There are three forms of treatment therapies.
If symptoms of SC appear, doctors may also prescribe additional medication to control the neurological and neuropsychiatric symptoms.
This may reduce the chance of neurologic disease and permanent heart valve damage.
According to the World Health Organization (WHO), some children should continue to take these antibiotics for several years, or in some cases, until adulthood.
Although the efficacy of symptomatic treatment requires more research, doctors may prescribe valproic acid to control distressing involuntary movements of SC.
An article in Tremor and other Hyperkinetic Movements indicates that children will typically start at a dose of 250 milligrams (mg) per day, increasing up to 1,500mg per day until the symptoms go away. Valproic acid takes up to 2 weeks to begin working.
For some behavioral and psychiatric symptoms, doctors may prescribe neuroleptics, which are tranquilizers.
Risperidone is a neuroleptic that helps control the jerky movements of SC. Usually, children take 1–2 mg of risperidone per day for a few weeks or months.
Another treatment option with fewer side effects is tetrabenazine, which is a dopamine depleting agent. However, healthcare professionals are not yet sure how effective it is.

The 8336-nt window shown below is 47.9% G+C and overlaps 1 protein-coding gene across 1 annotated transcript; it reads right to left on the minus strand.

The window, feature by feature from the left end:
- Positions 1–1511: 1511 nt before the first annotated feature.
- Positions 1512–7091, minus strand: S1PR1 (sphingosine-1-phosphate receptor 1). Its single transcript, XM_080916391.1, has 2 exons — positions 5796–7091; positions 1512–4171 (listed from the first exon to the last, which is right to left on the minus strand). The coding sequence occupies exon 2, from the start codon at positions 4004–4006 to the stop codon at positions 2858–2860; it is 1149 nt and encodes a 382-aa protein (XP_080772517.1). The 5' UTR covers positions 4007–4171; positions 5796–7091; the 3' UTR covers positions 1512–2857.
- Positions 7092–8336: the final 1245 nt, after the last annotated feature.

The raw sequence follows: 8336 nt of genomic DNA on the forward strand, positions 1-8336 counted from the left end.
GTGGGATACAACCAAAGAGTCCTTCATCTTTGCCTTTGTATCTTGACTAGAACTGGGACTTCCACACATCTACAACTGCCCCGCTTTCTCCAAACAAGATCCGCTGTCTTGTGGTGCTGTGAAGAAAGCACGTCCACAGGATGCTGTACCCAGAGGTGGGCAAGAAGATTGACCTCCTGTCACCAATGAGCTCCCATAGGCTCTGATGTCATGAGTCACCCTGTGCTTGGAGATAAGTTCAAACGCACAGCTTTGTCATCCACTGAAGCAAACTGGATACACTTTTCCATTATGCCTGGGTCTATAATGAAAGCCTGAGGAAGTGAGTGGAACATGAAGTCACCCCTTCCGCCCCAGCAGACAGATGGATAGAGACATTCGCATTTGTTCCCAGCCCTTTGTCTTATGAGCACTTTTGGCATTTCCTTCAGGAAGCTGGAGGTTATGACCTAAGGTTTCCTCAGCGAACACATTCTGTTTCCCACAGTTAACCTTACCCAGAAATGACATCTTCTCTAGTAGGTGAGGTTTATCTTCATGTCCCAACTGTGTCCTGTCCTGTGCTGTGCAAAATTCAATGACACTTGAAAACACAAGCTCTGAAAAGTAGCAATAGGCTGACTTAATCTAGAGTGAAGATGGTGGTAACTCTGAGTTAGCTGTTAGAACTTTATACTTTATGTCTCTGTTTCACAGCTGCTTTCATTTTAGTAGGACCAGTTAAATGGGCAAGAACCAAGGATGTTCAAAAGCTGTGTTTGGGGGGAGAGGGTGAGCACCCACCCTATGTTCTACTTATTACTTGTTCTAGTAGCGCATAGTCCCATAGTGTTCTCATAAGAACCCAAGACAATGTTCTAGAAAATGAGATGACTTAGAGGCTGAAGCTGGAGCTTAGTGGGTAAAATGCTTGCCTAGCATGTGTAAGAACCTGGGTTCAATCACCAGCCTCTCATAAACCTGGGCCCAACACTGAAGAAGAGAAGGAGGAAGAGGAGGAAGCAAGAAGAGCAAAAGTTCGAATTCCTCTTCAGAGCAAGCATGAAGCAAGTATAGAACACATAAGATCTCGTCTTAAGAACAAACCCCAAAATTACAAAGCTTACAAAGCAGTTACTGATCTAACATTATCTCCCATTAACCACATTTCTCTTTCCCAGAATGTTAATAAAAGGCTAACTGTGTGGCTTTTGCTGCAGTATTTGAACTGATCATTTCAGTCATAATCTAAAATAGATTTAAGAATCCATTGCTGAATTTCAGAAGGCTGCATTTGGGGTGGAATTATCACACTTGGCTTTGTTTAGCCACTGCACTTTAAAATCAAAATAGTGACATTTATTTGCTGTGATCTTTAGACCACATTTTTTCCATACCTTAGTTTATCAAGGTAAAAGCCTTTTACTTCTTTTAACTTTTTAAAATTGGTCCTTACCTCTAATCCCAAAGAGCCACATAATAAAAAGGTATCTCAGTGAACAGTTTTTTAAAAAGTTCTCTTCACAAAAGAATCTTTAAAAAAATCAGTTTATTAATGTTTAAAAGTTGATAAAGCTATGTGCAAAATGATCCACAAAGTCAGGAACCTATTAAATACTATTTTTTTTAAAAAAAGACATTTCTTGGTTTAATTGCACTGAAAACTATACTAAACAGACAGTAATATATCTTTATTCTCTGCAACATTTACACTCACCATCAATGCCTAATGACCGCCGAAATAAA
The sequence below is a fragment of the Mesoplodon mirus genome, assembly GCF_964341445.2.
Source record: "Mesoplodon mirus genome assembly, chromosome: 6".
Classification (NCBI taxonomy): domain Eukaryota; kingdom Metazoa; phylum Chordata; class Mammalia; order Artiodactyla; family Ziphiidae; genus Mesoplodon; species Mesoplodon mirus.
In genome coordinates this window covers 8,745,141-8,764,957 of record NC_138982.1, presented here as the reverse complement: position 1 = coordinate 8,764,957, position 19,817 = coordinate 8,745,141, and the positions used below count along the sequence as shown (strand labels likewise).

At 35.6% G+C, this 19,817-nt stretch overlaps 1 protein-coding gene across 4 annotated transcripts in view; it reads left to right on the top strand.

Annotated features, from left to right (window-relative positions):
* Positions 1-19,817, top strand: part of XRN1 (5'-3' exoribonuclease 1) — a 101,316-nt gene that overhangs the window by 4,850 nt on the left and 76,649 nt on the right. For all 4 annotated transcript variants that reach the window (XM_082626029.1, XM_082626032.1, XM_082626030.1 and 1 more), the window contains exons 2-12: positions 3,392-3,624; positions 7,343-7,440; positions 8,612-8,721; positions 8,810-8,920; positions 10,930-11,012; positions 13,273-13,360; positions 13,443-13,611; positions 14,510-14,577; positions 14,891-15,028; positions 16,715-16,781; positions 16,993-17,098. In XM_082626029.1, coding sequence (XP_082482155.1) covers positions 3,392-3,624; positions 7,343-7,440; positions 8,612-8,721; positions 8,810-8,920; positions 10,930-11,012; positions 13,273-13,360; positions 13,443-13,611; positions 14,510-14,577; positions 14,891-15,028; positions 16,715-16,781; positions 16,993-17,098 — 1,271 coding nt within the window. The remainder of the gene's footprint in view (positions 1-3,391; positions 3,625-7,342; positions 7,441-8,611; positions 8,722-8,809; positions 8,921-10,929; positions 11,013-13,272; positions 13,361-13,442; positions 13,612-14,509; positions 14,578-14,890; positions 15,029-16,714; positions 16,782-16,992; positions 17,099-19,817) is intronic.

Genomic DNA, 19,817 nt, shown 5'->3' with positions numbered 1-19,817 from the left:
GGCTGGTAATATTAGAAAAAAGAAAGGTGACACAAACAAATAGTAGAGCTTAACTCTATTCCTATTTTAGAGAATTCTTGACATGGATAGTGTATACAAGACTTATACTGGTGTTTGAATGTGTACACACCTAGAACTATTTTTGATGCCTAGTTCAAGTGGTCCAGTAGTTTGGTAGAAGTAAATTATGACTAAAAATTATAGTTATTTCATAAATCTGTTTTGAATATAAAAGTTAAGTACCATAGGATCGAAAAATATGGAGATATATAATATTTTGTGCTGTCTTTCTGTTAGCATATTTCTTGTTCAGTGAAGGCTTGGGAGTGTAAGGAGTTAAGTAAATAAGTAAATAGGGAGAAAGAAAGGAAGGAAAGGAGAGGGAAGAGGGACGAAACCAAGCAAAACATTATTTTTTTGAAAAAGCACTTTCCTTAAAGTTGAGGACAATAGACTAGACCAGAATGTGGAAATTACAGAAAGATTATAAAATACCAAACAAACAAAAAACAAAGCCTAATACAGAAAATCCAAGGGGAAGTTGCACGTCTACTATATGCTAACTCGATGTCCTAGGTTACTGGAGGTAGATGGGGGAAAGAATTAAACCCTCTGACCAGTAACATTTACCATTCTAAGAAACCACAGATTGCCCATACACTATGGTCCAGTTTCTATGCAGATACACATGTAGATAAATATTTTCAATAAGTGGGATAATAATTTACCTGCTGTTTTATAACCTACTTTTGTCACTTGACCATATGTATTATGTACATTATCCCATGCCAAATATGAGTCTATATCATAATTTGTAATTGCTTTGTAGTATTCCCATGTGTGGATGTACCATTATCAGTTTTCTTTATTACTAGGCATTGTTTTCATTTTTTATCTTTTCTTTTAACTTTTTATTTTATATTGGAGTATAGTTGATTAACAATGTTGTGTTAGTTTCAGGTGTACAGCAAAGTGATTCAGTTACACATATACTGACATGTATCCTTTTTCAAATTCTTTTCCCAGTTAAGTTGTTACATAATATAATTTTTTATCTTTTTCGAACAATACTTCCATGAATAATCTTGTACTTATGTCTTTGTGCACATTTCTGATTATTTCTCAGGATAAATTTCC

Immune system treatment
Healthcare professionals may prescribe short-term immune therapies to help treat the autoimmune response during the first weeks.
Some experts theorize that ongoing acute inflammation is a contributing factor to symptoms.
However, there appears to be little research to provide evidence that it works.
SC is a complication of the same bacteria that can cause rheumatic fever. Because of this, there are several associated complications, including:
- joint arthritis
- joint pain
- inflammation of the heart valves leading to permanent damage
- ongoing fever
Symptoms of SC typically resolve within 3 weeks to 6 months.
However, although almost everyone recovers from SC, symptoms can persist for up to 2 years.
SC may return. According to NORD, young women in the first trimester of pregnancy have a higher chance of symptoms of SC recurring.
According to NORD, there are several risk factors for developing SC.
- Sex: SC typically affects girls more than boys.
- Age: It usually affects those between the ages of 5–15. However, it rarely affects those below the age of 5 or in adults.
- Rheumatic fever: Out of those who have rheumatic fever, 25% will develop SC.
There is no specific test that allows doctors to diagnose people with SC.
Instead, they will evaluate a person’s symptoms, including muscle movements and heart function.
Doctors may order blood tests to rule out other diseases and conditions that may cause similar symptoms.